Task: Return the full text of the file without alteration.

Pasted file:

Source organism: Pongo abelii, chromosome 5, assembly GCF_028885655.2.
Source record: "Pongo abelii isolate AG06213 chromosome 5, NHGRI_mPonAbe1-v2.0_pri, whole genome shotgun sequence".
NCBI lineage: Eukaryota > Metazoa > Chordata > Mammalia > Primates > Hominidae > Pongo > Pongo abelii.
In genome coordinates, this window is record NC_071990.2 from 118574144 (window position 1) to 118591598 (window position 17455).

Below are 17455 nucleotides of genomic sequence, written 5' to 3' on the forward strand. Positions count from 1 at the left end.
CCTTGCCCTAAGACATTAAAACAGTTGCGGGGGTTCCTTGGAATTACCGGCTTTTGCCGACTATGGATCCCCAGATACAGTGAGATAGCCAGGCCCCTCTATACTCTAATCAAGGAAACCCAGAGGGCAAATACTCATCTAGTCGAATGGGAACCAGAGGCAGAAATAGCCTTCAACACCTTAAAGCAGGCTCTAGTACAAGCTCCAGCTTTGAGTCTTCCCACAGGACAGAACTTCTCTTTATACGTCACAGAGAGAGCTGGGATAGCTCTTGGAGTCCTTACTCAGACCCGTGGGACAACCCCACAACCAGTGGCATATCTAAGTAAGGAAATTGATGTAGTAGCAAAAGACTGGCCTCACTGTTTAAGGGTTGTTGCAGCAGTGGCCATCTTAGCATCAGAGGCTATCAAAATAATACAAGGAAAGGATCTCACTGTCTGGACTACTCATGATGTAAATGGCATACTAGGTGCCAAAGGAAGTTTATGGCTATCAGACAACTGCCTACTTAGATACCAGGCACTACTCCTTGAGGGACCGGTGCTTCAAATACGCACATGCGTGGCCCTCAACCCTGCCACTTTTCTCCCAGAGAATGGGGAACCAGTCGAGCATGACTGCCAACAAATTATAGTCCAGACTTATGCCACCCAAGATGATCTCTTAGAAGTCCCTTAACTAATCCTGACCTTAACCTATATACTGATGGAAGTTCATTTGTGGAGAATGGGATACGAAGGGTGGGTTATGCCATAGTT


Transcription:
Source organism: Pongo abelii, chromosome 5, assembly GCF_028885655.2.
Source record: "Pongo abelii isolate AG06213 chromosome 5, NHGRI_mPonAbe1-v2.0_pri, whole genome shotgun sequence".
NCBI lineage: Eukaryota > Metazoa > Chordata > Mammalia > Primates > Hominidae > Pongo > Pongo abelii.
In genome coordinates, this window is record NC_071990.2 from 118574144 (window position 1) to 118591598 (window position 17455).

Below are 17455 nucleotides of genomic sequence, written 5' to 3' on the forward strand. Positions count from 1 at the left end.
CCTTGCCCTAAGACATTAAAACAGTTGCGGGGGTTCCTTGGAATTACCGGCTTTTGCCGACTATGGATCCCCAGATACAGTGAGATAGCCAGGCCCCTCTATACTCTAATCAAGGAAACCCAGAGGGCAAATACTCATCTAGTCGAATGGGAACCAGAGGCAGAAATAGCCTTCAACACCTTAAAGCAGGCTCTAGTACAAGCTCCAGCTTTGAGTCTTCCCACAGGACAGAACTTCTCTTTATACGTCACAGAGAGAGCTGGGATAGCTCTTGGAGTCCTTACTCAGACCCGTGGGACAACCCCACAACCAGTGGCATATCTAAGTAAGGAAATTGATGTAGTAGCAAAAGACTGGCCTCACTGTTTAAGGGTTGTTGCAGCAGTGGCCATCTTAGCATCAGAGGCTATCAAAATAATACAAGGAAAGGATCTCACTGTCTGGACTACTCATGATGTAAATGGCATACTAGGTGCCAAAGGAAGTTTATGGCTATCAGACAACTGCCTACTTAGATACCAGGCACTACTCCTTGAGGGACCGGTGCTTCAAATACGCACATGCGTGGCCCTCAACCCTGCCACTTTTCTCCCAGAGAATGGGGAACCAGTCGAGCATGACTGCCAACAAATTATAGTCCAGACTTATGCCACCCAAGATGATCTCTTAGAAGTCCCTTAACTAATCCTGACCTTAACCTATATACTGATGGAAGTTCATTTGTGGAGAATGGGATACGAAGGGTGGGTTATGCCATAGTT